Instructables

Replacing the Front Inner Axle Seals on a '99 XJ Dana 30 Axle. I made it at TechShop.™

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Picture of Replacing the Front Inner Axle Seals on a '99 XJ Dana 30 Axle. I made it at TechShop.™
After taking my comanche wheeling in Pismo Beach I noticed a small puddle gathering around the base of both my front tires. Some checking of the brakes and brake lines revealed that the actual culprit was diff fluid leaking from the ends of the axle tubes. My inner axle seals were shot.

ALL WORK IN THE FOLLOWING INSTRUCTABLE WAS PERFORMED AT TECHSHOP IN SAN JOSE, CA

I made it at TechShop.™

To get more information on TechShop and TechShop locations, visit: http://www.techshop.ws/
 
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Step 1: Remove The Wheels, Calipers and Wheel Spacers

Picture of Remove The Wheels, Calipers and Wheel Spacers
After jacking up the front end, the first step in the process was to remove the wheels and the front break calipers. Be careful, when removing the calipers, to not let them drop as they could pull loose the break lines. After removing them from the rotos, we placed them on top of the control arms. We also removed my wheel spacers which were holding on the rotors.

Step 2: Remove The Rotors

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After removing the calipers and the spacers, the rotors slide right off.

Step 3: Remove The Hubs

Picture of Remove The Hubs
The next step is to remove the three bolts holding on the hub. They are in a triangular pattern. Quick side-note - they should be torqued to 75 ft/lbs when re-attaching.

Step 4: Remove The Axle Shafts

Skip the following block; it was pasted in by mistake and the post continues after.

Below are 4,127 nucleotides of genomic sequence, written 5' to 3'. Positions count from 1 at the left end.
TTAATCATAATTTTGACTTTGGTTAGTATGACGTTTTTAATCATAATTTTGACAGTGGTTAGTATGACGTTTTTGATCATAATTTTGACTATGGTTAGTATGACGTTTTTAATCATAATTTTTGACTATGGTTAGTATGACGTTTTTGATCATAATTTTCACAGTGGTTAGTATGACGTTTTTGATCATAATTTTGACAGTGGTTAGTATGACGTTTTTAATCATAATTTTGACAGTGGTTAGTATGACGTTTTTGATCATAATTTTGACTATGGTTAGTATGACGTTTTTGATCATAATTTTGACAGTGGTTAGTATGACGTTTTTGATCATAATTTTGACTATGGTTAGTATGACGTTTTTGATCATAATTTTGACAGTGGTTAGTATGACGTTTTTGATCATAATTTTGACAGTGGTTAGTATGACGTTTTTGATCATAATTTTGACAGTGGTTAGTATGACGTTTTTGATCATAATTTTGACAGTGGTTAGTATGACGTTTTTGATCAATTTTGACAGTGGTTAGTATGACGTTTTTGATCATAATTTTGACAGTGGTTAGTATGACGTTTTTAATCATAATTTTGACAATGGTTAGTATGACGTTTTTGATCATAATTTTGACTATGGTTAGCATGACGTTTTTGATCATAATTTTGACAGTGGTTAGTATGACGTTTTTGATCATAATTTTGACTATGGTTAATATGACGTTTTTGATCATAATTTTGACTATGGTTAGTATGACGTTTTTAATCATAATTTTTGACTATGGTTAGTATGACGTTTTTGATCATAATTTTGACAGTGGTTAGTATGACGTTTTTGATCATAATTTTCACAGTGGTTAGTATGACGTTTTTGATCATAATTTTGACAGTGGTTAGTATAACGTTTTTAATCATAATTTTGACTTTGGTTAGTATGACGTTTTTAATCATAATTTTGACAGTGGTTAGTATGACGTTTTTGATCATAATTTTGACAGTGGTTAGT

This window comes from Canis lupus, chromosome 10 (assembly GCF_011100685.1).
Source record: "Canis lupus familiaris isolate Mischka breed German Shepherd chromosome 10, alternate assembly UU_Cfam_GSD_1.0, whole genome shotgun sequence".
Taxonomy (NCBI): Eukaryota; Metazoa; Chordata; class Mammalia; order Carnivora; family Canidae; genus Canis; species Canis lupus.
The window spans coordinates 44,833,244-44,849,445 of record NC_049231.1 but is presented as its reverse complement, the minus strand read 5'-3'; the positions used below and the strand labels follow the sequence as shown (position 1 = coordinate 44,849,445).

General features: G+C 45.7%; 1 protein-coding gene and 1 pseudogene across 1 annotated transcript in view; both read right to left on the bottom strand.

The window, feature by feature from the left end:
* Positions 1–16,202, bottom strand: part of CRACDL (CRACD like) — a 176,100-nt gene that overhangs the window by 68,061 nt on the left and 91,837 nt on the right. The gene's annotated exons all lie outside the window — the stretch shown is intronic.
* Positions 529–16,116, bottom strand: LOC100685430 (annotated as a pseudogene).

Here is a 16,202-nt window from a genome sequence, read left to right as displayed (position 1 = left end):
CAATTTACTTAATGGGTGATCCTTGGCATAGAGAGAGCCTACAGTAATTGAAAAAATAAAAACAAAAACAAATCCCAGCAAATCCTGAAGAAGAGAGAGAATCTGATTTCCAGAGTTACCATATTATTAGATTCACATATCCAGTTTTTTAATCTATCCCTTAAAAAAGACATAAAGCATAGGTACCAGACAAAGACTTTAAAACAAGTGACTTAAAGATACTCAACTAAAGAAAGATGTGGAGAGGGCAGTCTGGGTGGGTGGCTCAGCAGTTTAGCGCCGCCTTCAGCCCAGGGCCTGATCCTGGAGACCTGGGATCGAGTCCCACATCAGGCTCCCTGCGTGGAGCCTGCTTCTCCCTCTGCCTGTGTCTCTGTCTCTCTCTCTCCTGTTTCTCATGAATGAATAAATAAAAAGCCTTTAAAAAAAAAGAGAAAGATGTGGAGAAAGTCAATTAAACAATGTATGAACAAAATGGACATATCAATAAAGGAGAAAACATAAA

Picture of Remove The Axle Shafts
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After removing the 6 hub bolts from the axle shafts, they should both slide right out. So far, so good. And easy.

Step 5: Remove the Diff Cover

Picture of Remove the Diff Cover
Now that the axles are out it's time to take apart the diff. We removed all of the bolts holding the diff cover on. Straightforward.

Step 6: Draining the Diff

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After all the bolts are removed the diff cover must be pried away from the housing. If it was installed properly prior, it should still be held on by the gasket. To do this, we used a flat-head screwdriver and a mallet to open a crack in the gasket and then pry from there. Make sure to have the oil pan ready and don't pry too hard at first to prevent the oil from splashing. After opening the initial crack, we let it drain before prying it away completely.
Great instructable! IMHO the outer seals were the most important thing for the reader to take away from this. They are infinitely easier to change than the inner seals... It's almost a "why didn't the factory do this?" thing! I imagine someone swamping with bad inner seals could just as easily get some aggregate -inside- the differential and possibly lunch the ring & pinion.
'Murica!
Rainh2o1 year ago
You can also press the new seals in by using a socket and a long extension or pipe. find a socket that fits the seals (cant remember what size i used) and then place it over the seals like you did with the tool you made in the picture and then drive them in gently the same way. Helps to have someone who can watch was is happening to hold the socket or work the hammer to press them in. Great Instructible! Same process on a Wrangler TJ
Husafan (author)  Rainh2o1 year ago
Thanks! From what I read on the web, a 1-7/16 socket is the size to use. We went the homemade route because we thought it'd be cheaper. Dunno if that's actually the case. :) Also, +1 to your comment about having another person. I had a couple of friends helping and it makes all the difference!